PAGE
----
Distributed Postgres goes full open source with Citus: why, what & how

Written by Jelte Fennema-Nio
September 12, 2022

A few months ago we made Citus fully open source. This was a very exciting milestone for all of us on the Citus database engine team. Contrary to folks who say that Postgres is a monolith that can’t scale—Postgres in fact has a fully open source solution for distributed scale, one that’s also native to Postgres. It’s called Citus! This post will go into more detail on why we open sourced our few remaining enterprise features in Citus 11, what exactly we open sourced, and finally what it took to actually open source our code. If you’re more interested in the code instead, you can find it in our GitHub repo (feel free to give the Citus project a star.)

Why make the final pieces of Citus open source now?

One of the reasons we open sourced the last few enterprise features in Citus 11 is that our business model has changed. When Citus was first started back in ~2011, the business model consisted of selling enterprise licenses and support contracts. In 2016 we un-forked Citus from Postgres and open sourced the bulk of Citus. After doing that, we differentiated our enterprise-licensed software from the open source version by including a few extra closed source enterprise features. But over time our business model has moved away from selling enterprise licenses.

Currently our business model revolves around our managed service for the Citus database on Azure. As you might imagine, our managed service builds on top of Citus open source by adding in the “managed” features, aka the features that save you time and make it so you no longer have to worry about your database.

With the Azure service, you can create and scale a Postgres cluster with the click of a button; your Postgres settings are already tuned to get extra performance out of the hardware; you get automatic backups, from which you can restore with ease; and if a node in your cluster crashes, you automatically failover to another one assuming you enabled High Availability (HA). You’ll also get easy integrations with other Azure cloud services like ADF, Azure Stream Analytics, Azure Kubernetes Service, App Service, and more... And if you ever run into an issue, you can always reach out to the super-knowledgeable Azure support team.

As a result of this change in business model, we started to wonder: If customers are primarily paying us for the managed service, does that mean that we could make Citus completely open source? And what are the advantages of making Citus completely open source?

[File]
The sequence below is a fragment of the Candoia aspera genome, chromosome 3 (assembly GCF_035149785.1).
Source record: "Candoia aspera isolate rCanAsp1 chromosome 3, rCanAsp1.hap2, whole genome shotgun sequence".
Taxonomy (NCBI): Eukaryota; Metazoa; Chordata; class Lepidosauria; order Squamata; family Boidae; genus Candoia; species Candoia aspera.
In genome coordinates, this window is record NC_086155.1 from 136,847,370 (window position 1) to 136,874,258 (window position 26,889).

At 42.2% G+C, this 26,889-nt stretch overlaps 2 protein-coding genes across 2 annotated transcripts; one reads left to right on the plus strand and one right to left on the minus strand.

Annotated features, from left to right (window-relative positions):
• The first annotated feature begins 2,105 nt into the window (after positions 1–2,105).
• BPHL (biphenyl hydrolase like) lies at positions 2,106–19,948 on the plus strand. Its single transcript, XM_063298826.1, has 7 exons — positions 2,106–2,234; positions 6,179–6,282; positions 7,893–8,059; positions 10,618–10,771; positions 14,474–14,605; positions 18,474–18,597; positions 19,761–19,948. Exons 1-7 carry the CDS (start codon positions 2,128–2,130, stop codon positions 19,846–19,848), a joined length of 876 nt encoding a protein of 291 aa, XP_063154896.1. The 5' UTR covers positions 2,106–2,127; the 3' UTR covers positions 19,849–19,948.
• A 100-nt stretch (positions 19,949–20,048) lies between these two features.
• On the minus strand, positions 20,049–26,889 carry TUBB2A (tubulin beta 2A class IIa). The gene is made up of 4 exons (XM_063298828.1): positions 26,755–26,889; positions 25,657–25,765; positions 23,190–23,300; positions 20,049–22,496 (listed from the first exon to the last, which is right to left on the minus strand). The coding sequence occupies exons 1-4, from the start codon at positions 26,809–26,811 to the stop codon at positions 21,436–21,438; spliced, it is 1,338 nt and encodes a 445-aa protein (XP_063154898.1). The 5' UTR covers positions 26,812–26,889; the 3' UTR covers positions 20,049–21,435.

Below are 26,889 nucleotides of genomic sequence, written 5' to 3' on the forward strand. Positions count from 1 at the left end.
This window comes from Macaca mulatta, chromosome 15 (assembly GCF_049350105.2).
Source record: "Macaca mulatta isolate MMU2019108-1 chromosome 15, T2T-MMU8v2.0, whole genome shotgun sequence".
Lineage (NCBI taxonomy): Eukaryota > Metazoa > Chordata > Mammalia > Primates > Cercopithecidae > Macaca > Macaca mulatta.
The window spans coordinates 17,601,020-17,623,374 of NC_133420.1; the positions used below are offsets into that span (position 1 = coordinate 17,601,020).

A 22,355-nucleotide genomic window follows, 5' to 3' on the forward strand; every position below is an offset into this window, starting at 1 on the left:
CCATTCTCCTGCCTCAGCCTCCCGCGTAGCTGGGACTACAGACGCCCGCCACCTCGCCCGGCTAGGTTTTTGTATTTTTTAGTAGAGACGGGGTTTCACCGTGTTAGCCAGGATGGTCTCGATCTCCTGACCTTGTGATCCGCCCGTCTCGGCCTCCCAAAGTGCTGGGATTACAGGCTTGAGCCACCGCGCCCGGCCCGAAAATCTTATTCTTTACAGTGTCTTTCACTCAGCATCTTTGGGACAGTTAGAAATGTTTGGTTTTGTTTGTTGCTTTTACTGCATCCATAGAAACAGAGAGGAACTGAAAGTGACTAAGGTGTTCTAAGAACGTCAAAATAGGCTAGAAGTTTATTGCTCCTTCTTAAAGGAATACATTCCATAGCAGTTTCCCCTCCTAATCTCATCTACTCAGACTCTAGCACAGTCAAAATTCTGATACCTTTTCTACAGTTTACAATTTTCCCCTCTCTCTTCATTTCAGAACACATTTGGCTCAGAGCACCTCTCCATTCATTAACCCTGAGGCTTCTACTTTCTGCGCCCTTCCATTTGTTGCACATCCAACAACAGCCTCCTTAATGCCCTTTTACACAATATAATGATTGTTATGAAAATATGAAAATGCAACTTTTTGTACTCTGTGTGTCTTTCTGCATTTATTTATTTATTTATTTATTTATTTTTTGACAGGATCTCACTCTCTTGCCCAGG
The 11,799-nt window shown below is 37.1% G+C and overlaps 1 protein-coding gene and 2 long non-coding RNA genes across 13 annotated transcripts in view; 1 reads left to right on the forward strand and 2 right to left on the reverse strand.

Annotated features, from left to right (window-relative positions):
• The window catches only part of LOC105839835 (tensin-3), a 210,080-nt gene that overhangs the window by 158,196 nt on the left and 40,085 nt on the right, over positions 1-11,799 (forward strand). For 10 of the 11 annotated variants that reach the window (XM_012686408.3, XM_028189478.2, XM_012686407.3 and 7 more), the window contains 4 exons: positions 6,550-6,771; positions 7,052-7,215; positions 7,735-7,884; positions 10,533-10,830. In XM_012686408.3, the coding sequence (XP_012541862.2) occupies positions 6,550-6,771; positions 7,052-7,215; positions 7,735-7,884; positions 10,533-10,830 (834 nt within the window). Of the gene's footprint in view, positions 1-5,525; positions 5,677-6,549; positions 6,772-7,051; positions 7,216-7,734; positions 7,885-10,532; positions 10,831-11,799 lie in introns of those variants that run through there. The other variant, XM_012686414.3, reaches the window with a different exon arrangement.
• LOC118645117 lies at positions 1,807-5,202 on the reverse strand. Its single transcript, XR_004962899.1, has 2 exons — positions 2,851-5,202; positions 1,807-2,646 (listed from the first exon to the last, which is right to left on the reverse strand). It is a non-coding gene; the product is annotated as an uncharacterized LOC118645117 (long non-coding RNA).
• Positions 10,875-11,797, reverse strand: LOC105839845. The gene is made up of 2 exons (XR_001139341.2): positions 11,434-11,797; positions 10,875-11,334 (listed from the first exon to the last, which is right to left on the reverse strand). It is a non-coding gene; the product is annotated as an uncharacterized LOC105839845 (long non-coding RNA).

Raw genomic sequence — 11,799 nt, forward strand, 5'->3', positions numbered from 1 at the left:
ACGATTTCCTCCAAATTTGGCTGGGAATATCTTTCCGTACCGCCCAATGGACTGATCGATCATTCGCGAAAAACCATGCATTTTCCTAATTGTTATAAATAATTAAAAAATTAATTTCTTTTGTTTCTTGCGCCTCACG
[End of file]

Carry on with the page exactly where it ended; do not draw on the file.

Hacker News front page screenshot
Figure 1: Lots of you were just as excited as we about open sourcing the remaining Citus Enterprise features. My GitHub commit that open sourced these enterprise features was my only commit ever that landed on the front page of Hacker News.

The advantages of making Citus completely open source

Even if there were no big downsides to open sourcing everything, then open sourcing needed to have some advantages for us to spend the effort to move away from the status quo.

As you might imagine, there are a multitude of benefits to making Citus completely open source.

More open source features mean more open source users

Probably the most obvious group of people who benefit from completely open sourcing Citus are those of you who already use the open source version of Citus. If you’re part of this group, you suddenly get extra features by simply upgrading to Citus 11. And who doesn't like lots of new features?

But if you’re not yet using Citus, this release could be the turning point too. With these extra features like the online shard rebalancer and better user management, we expect more of you to give Citus a try. For some of you Citus on Azure may not fit into your plans yet—or perhaps you chose not to use Citus because it was missing some features that were critical for you. Well, not anymore! We have taken away that barrier!

We would love as many people as possible, including you, to use Citus to build and deploy applications—whether you’re using Citus on Azure or Citus open source. Why? Because of the following reasons:

  • More people benefiting from Citus: We think that Citus is awesome (we are slightly biased) and we think many more people could benefit from using it. For Citus engineers like me, having people benefit from the software we’re building is already a reward in itself.
  • More contributions: As a user you might very well contribute directly to Citus and its community. You might help others out on our Slack channel or on Stack Overflow, you could report bugs you run into, and you might even contribute code. All this makes Citus better for everyone. Of course, all of these are optional, but from experience we know that some of you greatly improve Citus and add to its community.
  • More customers: This is probably the most counterintuitive reason, but in the long run we expect more open source adoption to result in more customers that use Citus on Azure. Maybe you’re an open source Citus user now but want to move to Azure in the future—or maybe you tell a friend how great Citus is, which causes your friend to adopt Citus on Azure. So if you’re an open source user, you could very well end up influencing people to use the Citus managed service in the future.

Functional parity between your laptop and Azure

If you were already using the Citus managed service on Azure then the newly open-sourced features are already available to you there. But if you’re a developer, then Azure likely isn’t the only place you used Citus. You have probably also installed the open source version of Citus on your dev machine, to develop and test your application. So in the past, the environment on your dev machine would differ slightly from your production environment. Which is not desirable, since many developers like to keep the development environment as close to production as possible, so you can catch the most bugs.

By open sourcing the remaining Citus features in Citus 11, you now have complete functional parity between Citus in the cloud and on your laptop.

More developer time spent on improving Citus

Lastly, but not unimportantly, by open sourcing all of Citus we significantly increase the happiness and productivity of our own developers (including myself).